A player who fits well with all I’ve mentioned is Ed Davis. He doesn’t boost his stats by playing a starter’s amount of minutes, doesn’t log a whole lot of his minutes in crunch time (for better or for worse), and is a low-usage player who has found other ways to contribute while on the floor. It’s a weird year for the Sixth Man of the Year as Jamal Crawford hasn’t been his complete self, so hopefully that opens the door for Davis to get some votes that, in the past, haven’t really been there for reserves like him.

All stats are as of April 4, 2016.

RIP Embedded Excel Tables

I have not published anything on here since September of 2015 (!!!) and have logged into my account maybe a handful of times over the season to check a few things. Well, about a week ago was one of those times and I noticed that all the embedded Excel charts included in blog posts were gone. The embed codes are still there, but the charts themselves don’t show up anymore. This has happened before, a longgg time ago back when there weren’t a lot of posts that relied on charts, so that was easy to fix. I think I just logged into OneDrive and pasted in the codes again, but now it would take too much time to correct each and every one. It’s not worth it given the subjects I used to write about.

So, yeah. Most blog posts look pretty awkward now. Sorry to those who thought they’d find a somewhat useful blog post about half-court heaves or non-conference records! The numbers probably don’t show up anymore. On the bright side, the last post before this one was taking the over/under on win totals before the season, and I know that was a disaster. The last time I checked how I was doing was a few months ago and it looked like I was going to end up 7-23 compared to 17-13 in 2014-15. They probably look even worse now.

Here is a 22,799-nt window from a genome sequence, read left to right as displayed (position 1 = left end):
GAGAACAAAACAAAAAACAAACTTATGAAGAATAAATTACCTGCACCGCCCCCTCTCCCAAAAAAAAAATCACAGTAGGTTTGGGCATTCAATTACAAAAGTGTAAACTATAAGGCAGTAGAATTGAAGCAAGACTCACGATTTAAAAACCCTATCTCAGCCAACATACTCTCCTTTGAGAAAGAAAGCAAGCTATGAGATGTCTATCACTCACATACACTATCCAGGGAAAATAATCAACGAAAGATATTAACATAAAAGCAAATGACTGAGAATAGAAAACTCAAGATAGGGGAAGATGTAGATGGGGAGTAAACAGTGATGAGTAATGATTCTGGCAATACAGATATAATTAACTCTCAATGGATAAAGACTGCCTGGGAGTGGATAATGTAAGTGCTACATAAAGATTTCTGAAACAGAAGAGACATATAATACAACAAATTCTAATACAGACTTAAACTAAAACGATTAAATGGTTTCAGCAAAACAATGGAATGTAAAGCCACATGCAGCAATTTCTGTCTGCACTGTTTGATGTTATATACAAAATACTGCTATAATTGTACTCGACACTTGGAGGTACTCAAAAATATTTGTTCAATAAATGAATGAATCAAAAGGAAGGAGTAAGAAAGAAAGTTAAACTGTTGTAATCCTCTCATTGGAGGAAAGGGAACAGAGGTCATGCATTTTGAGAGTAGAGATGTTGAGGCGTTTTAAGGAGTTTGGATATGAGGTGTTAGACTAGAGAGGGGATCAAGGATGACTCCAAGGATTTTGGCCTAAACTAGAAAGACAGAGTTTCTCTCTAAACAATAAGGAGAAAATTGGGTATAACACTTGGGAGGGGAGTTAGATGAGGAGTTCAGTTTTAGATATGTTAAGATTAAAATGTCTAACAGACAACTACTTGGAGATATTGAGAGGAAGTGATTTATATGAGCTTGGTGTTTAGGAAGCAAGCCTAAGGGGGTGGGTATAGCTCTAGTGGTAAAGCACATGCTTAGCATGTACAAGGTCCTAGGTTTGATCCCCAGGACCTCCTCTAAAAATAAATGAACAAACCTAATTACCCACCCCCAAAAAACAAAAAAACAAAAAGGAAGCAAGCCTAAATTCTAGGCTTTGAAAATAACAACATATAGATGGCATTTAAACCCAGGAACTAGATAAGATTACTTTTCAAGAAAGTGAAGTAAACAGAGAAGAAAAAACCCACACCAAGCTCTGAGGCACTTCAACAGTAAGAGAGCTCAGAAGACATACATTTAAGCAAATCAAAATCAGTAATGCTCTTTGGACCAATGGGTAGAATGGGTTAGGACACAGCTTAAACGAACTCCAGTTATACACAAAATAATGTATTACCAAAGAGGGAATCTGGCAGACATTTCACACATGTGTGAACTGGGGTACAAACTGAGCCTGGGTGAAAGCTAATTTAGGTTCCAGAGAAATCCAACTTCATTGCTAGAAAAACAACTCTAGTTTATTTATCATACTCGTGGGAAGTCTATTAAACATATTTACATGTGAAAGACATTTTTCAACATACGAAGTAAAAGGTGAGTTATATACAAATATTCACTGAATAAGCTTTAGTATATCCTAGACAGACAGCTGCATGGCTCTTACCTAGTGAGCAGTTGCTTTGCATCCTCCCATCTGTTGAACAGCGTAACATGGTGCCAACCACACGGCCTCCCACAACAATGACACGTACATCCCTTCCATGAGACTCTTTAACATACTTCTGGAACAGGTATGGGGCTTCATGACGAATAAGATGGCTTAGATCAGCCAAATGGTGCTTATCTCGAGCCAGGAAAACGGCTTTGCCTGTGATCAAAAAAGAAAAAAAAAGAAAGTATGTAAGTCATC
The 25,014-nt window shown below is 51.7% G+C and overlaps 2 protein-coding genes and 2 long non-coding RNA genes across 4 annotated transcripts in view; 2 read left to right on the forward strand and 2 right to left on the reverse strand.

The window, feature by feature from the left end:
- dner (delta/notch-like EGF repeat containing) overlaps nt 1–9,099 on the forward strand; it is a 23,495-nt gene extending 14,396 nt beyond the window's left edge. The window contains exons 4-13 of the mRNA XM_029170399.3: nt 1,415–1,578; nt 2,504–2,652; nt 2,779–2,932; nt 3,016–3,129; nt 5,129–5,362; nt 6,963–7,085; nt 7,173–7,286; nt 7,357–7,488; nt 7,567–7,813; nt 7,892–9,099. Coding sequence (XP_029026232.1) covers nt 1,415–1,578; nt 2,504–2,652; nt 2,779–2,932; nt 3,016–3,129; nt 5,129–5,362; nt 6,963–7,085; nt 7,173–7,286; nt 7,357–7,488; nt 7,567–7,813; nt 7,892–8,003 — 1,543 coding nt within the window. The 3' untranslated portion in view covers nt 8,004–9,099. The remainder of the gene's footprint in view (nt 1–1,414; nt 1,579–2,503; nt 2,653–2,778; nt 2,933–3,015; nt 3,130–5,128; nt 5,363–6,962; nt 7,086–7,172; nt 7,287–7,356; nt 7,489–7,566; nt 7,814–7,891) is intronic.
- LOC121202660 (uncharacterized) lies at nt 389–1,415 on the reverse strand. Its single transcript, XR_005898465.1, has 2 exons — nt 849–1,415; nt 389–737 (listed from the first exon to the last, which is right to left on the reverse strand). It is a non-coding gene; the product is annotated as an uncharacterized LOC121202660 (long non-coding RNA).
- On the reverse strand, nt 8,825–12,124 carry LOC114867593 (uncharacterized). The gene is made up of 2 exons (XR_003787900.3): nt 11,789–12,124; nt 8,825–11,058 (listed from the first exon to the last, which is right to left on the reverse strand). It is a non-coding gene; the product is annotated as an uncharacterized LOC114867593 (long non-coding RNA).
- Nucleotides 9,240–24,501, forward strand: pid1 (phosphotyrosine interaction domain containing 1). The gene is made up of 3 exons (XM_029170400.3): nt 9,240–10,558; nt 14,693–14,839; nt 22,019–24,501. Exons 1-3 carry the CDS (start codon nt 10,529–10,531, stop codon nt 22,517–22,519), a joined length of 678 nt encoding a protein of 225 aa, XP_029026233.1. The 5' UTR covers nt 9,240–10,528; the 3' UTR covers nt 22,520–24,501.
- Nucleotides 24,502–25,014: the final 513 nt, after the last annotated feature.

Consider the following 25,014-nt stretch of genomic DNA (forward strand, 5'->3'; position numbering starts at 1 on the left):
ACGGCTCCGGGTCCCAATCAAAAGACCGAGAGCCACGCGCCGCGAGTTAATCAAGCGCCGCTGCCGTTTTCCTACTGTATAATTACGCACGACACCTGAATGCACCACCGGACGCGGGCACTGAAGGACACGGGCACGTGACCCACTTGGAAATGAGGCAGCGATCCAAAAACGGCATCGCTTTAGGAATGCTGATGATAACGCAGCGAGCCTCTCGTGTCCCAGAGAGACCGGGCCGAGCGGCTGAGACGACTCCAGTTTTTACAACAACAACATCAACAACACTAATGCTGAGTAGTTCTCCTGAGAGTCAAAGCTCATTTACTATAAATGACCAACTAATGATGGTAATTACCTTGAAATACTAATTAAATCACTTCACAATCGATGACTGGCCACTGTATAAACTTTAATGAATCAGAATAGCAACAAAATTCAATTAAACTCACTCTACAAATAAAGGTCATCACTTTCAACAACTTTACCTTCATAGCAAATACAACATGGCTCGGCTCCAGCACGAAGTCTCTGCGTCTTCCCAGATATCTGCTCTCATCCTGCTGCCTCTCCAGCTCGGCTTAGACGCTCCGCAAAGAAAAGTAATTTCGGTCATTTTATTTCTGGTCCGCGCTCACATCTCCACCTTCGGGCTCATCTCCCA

This won’t be the last blog post on Chicken Noodle Hoop, so going forward there will be a substitute for Excel Online whether it’s with Tableau or just screenshots. Things will be fine, but yeah if an old blog post makes little sense and/or has huge blank spaces, well, now you know why, now you know I’m aware of it, and many apologies but now you know I’m not going to fix that.

Future blog posts won’t have that problem, though. That’s a better thing to keep in mind.:)

(Also, remember to tell everyone you know that Mo Speights, Boris Diaw, and Jae Crowder are the NBA’s finest players not just right now, but forever.)

Stabs at Westgate SuperBook’s 2015-16 over/unders

Since Westgate’s over-unders have been tweeted out, it’s time for an immediate blog post. I guess this will be a yearly thing since I did this over 360 days ago, back when I sarcastically predicted Golden State would win 70 games if Harrison Barnes started over Andre Iguodala, and Marreese Speights started became a stretch four. GEN.IUS. Well, this season I have one more weird prediction for Golden State and 29 others, but not really. There were some over-unders I didn’t really know what to go with, so like last year I let blog momentum and other factors decide some for me.

For whatever it’s worth, I went 17-13 for the 2014-15 season, which means I’m better than 17 out of every 30 NBA players. That’s how this works. We’ll have to wait and see if I got better over this off-season or not, or something. What am I talkiing about.

Chris Webber’s Hockey and Free Throw Assists (Updated)

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Last summer I wrote a shooting profile of Chris Webber at Nylon Calculus and later posted some of his passing stats here. During all-star weekend, I added to the latter but never updated the post. With the Lowe Post podcasts featuring Howard Beck and Shane Battier mentioning Webber and those early-2000s Kings, now would be good to, like, post those updated numbers instead of letting them sit in a folder. I also spent some free time adding a few more games, random thoughts, and GIFs. Webber’s best years are very good GIF material.

Below are the updated numbers. 2ary means secondary/hockey assists. It’s the same stuff found in player tracking statistics over the last two seasons:

web
Random Thoughts

  • Like 90 percent of the regular season games I watched weren’t in English, but that’s okay. There were a couple YouTube accounts with a TON of sports games from overseas and just so happened to have random Kings-Wizards, Kings-Clippers games. Maybe Sacramento really did have worldwide appeal?